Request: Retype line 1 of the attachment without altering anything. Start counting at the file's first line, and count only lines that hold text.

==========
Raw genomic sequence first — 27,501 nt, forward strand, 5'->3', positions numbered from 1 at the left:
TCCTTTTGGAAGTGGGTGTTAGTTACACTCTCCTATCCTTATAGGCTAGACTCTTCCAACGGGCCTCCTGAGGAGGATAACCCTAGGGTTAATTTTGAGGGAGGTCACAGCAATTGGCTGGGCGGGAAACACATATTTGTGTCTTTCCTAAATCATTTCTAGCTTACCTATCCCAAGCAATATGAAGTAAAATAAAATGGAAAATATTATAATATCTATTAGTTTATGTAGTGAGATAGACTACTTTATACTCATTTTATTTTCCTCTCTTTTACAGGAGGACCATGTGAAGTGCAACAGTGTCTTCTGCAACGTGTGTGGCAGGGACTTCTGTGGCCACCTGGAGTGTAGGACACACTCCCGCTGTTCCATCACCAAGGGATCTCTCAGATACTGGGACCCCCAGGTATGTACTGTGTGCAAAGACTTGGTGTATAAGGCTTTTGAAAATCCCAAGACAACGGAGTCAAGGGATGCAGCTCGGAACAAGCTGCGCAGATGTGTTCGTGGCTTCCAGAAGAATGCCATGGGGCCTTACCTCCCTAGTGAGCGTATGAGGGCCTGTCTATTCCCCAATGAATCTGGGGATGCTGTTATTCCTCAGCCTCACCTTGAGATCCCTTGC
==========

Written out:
Raw genomic sequence first — 27,501 nt, forward strand, 5'->3', positions numbered from 1 at the left: